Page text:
Resources

Representing Yourself at a State Hearing: Tips to Succeed

Your Rights

You have the right to:

  • A written Notice of Action before the county changes your benefits in any way.
  • Ask for a hearing any time you think there is something wrong with your case, even if you didn’t get a notice. This includes Welfare-to-Work.

How to get a state hearing

There are several ways you can ask for a fair hearing:

  • Fill out the back of any notice of action. Say, briefly, why you want a hearing. (Example: “I think my CalFresh benefits are wrong.”)
  • Call toll-free at (800) 952-5253 to request a state hearing.
  • Don’t delay! Ask in writing if you cannot get through on the toll-free number.
  • Ask for a hearing on any new notice with which you disagree, even if you are waiting for a hearing on an earlier problem.
  • Fax your request to (916) 651-5210.
  • Request your hearing online at https://secure.dss.cahwnet.gov/shd/pubintake/cdss-request.aspx

Be sure to list every program you are having problems with, and the questions and issues you want to talk about at the hearing.

Ask on time!

You only get to have a hearing if you ask on time. The notice will say how much time you have. For state fair hearings, there are limited “good cause” reasons to file late. Ask for your hearing, and seek legal advice about your late filing.

(Time to ask for hearings about General Assistance (GA) and about Child Care issues may be much shorter, so don’t delay!)

Contact the County Appeals Officer

The Appeals officer can:

  • Tell you the county’s position.
  • Tell you if the county can settle with you.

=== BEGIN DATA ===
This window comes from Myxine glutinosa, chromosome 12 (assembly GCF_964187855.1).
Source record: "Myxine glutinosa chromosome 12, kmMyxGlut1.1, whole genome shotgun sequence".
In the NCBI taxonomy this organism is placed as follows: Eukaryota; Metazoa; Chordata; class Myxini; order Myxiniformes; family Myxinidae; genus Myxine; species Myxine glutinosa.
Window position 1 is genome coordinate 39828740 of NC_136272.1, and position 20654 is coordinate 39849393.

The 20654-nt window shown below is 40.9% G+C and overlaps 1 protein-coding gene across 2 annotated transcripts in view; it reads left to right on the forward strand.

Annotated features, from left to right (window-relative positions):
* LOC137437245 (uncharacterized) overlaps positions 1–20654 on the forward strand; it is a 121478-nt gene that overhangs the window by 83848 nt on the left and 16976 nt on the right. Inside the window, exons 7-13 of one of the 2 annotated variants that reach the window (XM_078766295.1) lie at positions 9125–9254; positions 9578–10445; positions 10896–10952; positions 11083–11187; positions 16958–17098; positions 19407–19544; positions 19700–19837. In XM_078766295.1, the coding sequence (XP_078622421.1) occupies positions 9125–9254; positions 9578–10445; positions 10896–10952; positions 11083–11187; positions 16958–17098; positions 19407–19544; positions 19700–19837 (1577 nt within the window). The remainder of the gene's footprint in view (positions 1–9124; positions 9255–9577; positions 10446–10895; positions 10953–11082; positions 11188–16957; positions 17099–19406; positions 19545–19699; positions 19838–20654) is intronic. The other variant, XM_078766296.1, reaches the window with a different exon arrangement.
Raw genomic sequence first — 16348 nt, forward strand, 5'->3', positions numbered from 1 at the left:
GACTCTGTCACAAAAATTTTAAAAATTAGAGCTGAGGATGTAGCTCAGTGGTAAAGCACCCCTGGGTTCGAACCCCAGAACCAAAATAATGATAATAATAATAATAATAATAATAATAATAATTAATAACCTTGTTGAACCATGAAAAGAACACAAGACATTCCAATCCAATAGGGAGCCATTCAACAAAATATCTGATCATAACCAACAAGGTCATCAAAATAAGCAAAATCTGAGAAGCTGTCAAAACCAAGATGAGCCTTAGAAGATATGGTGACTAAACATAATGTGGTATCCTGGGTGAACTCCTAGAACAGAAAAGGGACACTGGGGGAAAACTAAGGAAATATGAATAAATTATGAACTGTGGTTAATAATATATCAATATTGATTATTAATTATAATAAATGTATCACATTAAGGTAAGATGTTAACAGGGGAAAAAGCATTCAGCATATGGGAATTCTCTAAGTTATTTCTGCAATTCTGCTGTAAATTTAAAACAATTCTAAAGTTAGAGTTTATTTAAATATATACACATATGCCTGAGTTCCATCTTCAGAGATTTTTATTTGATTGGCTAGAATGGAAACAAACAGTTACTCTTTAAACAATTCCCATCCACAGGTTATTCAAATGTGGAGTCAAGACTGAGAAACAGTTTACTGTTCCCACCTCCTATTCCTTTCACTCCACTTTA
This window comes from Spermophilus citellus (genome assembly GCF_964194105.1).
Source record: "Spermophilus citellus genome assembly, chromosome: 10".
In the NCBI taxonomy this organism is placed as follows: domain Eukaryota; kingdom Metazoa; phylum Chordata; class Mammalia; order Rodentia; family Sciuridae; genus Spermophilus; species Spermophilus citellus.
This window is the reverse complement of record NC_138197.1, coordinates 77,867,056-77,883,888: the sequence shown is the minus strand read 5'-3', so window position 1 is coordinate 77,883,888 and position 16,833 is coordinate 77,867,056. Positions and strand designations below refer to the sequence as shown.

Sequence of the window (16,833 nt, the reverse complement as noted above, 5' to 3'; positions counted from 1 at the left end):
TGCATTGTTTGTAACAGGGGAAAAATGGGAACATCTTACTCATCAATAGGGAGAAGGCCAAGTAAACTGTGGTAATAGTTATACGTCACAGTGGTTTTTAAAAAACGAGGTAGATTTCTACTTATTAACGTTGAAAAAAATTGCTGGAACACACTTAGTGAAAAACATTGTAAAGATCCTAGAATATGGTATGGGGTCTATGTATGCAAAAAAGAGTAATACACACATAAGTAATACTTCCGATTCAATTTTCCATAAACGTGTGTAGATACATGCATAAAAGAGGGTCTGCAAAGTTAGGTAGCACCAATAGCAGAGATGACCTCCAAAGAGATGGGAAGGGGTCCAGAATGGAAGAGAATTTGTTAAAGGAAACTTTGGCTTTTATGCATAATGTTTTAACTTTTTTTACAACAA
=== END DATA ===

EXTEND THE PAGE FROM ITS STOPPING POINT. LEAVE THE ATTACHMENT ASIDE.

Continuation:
• Arrange for you to see your file.
  • Give you a copy of the county’s written statement of its position two days before the hearing.

Keep in mind that the Appeals Officer works for the county, not you. 

Review your file

Look in your case file for the paperwork on your specific problem. The Appeals Officer can show you how the file is organized. Ask for print-outs of what you want copied. Is there a document missing? This may help you, if your argument is that you didn’t get a notice or written instructions.

Settlement Issues

  • Conditional Withdrawals: This is when the county agrees to take an action to fix your case. In exchange, you agree to give up your hearing.
  • Should I Settle? If the county is giving you what you want, the answer is “Yes.” If you’re not sure if it’s fair, see if someone at your local Legal Aid program can review the settlement terms. Not sure? The you should continue with your hearing.
  • Should I withdraw? A “withdrawal” is when the county wants you to drop your hearing, without them doing anything for you. Even if the Appeals Officer doesn’t agree with you, you have a right to have an administrative law judge (ALJ) decide your case. The Appeals Officer could be wrong. If you withdraw your hearing, you may lose your right to bring up your issues again.

Postponements

You can get a postponement of your hearing if:

  • The county’s position statement is not ready two business days before your hearing.
  • For a good reason, such as if you are sick or your witness won’t be able to come on that date.

To postpone your hearing, call toll-free at (800) 743-8525. They will need your “Hearing Number” listed on the letters from the state.

Prepare your statement

  • Write a short summary of what you want to say.
  • List the evidence you want to turn in. (And bring the documents to your hearing!)
  • Arrange for witnesses to come to the hearing, or to sign a statement that you want as part of the evidence.
  • PRACTICE! Go over everything you want to say at the hearing.

Hearing Tips

  • Make your hearing request simple. Just say “I disagree with ...” and list the action the county is taking. (Example: “I disagree with the overpayment” or “I disagree with the cut in my benefits.”